(3) situated, an aggregative understanding that “communication—and, therefore, writing—cannot begin nowhere. Because writing is a public act that requires interpretative interaction with others, writers always write from some position or some place; writers are never nowhere” (1-3).
Lee-Ann M. Kastman Breuch suggests that the theory “signifies a rejection of generally formulaic frameworks for explaining writing” but “rather than the rejection of process, the post-process critique contributes to our discipline through the rejection of mastery—the description of writing as a ‘thing,’” a move which Joseph Petraglia describes as a “letting go” (132-133). “Letting go,” Breuch argues, “does not mean an avoidance of the teaching of writing” (146). Instead, post-process theory rejects “pedagogical agendas that are comprised of content”; that said, the theory offers “valuable pedagogical principles about the activity of teaching” (139). Breuch argues that “the strongest application of post-process theory is in the practice of one-to-one instruction that manifests itself in teacher-student interactions” (143). She advocates a mentoring model, much like that theorized by writing center pedagogy.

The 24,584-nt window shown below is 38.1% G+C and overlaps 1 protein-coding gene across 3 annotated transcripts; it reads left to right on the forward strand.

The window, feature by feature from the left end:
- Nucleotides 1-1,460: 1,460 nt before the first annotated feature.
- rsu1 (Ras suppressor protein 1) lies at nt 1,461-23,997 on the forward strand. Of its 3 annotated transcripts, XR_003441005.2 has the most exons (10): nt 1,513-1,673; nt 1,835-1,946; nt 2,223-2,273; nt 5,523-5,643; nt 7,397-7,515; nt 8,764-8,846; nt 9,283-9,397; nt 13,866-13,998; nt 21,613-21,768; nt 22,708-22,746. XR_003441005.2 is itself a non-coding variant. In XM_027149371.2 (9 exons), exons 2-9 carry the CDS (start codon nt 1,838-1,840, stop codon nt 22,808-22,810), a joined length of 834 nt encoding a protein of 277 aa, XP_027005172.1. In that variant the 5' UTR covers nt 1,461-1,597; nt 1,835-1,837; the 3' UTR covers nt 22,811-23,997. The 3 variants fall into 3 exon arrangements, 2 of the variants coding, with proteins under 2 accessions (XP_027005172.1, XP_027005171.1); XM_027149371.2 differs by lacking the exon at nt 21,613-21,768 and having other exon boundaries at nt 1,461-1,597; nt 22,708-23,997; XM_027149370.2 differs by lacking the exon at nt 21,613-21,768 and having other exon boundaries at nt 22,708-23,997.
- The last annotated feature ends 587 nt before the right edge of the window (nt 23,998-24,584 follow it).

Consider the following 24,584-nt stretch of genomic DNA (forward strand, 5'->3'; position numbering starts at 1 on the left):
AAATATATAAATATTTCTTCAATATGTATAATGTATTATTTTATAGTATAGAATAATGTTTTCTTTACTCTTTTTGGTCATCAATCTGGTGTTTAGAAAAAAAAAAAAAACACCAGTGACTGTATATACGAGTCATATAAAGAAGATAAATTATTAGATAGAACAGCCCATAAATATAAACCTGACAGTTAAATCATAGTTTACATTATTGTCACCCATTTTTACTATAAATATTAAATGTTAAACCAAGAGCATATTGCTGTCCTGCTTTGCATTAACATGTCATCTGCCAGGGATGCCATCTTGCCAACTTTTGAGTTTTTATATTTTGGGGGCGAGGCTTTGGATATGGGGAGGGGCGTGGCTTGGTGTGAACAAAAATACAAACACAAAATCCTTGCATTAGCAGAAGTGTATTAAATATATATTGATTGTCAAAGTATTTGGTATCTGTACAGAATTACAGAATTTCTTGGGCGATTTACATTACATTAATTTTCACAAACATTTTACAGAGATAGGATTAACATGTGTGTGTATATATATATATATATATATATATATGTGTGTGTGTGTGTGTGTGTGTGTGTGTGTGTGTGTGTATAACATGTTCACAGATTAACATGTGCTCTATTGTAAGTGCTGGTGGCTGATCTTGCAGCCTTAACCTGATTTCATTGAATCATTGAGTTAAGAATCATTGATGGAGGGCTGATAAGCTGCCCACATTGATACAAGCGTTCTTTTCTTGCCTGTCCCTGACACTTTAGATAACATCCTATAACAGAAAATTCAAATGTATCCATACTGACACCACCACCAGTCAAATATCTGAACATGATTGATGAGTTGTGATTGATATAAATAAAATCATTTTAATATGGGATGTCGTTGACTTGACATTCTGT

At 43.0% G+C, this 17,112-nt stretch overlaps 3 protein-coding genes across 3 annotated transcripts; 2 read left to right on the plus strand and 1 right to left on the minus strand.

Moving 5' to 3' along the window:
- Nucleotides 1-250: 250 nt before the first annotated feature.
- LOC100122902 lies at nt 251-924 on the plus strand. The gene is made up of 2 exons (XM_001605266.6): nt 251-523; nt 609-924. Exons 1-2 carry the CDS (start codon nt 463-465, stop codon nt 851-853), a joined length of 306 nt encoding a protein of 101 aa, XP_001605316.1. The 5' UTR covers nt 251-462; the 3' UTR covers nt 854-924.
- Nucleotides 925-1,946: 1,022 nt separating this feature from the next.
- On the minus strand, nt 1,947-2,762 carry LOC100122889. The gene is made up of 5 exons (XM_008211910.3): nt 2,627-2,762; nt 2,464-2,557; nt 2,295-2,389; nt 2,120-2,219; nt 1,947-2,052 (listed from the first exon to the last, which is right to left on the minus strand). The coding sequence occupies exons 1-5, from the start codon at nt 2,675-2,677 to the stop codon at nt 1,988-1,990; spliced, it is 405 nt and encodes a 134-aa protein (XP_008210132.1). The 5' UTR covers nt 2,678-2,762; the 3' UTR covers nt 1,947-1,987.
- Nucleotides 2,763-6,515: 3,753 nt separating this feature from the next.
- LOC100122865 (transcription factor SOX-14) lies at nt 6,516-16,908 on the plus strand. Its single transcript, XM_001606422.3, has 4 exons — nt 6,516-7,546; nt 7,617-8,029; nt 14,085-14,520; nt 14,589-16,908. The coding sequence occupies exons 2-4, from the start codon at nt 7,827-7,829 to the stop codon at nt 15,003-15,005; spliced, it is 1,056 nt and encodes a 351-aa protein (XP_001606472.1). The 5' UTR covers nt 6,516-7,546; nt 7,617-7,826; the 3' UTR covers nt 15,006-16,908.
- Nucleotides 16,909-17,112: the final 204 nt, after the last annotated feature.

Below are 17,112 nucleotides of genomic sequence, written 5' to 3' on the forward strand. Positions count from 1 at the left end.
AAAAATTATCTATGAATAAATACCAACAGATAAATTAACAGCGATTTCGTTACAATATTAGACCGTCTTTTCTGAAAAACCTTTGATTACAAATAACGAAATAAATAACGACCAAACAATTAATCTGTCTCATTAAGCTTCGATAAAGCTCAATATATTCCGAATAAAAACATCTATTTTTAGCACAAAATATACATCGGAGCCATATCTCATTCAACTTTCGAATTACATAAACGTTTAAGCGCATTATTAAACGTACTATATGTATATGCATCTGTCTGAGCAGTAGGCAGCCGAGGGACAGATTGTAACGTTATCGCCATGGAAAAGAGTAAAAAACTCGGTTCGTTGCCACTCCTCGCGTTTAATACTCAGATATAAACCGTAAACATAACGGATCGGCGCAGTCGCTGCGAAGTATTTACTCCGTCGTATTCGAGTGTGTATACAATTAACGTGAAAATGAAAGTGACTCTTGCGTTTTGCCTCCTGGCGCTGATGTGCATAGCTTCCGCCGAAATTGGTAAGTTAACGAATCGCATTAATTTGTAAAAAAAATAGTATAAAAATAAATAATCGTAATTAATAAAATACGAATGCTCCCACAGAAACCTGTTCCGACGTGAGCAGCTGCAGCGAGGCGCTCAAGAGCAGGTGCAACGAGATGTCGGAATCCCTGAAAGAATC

A Process-Oriented Post-Process Pedagogy
In developing my online writing course, I migrated over face-to-face classroom activities as Warnock suggested, such as talking to students or lecturing by creating videos or delivering limited content through documents posted to our LMS. I asked questions and engaged in conversations with students by creating discussion boards. I continue to support students’ development of their writing processes through their submission of writing activities.